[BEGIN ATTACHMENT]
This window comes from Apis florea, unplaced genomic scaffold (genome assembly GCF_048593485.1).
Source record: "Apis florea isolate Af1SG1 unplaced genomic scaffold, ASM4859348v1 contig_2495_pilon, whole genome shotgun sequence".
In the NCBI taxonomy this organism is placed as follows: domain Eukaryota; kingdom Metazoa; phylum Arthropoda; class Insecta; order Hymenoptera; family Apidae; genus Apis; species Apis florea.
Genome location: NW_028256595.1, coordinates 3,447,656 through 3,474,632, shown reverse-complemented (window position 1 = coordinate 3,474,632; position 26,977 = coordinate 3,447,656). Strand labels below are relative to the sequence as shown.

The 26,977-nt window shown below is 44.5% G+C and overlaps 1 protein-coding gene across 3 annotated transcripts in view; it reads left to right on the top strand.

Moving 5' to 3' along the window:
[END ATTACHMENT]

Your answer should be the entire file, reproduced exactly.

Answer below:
This window comes from Apis florea, unplaced genomic scaffold (genome assembly GCF_048593485.1).
Source record: "Apis florea isolate Af1SG1 unplaced genomic scaffold, ASM4859348v1 contig_2495_pilon, whole genome shotgun sequence".
In the NCBI taxonomy this organism is placed as follows: domain Eukaryota; kingdom Metazoa; phylum Arthropoda; class Insecta; order Hymenoptera; family Apidae; genus Apis; species Apis florea.
Genome location: NW_028256595.1, coordinates 3,447,656 through 3,474,632, shown reverse-complemented (window position 1 = coordinate 3,474,632; position 26,977 = coordinate 3,447,656). Strand labels below are relative to the sequence as shown.

The 26,977-nt window shown below is 44.5% G+C and overlaps 1 protein-coding gene across 3 annotated transcripts in view; it reads left to right on the top strand.

Moving 5' to 3' along the window: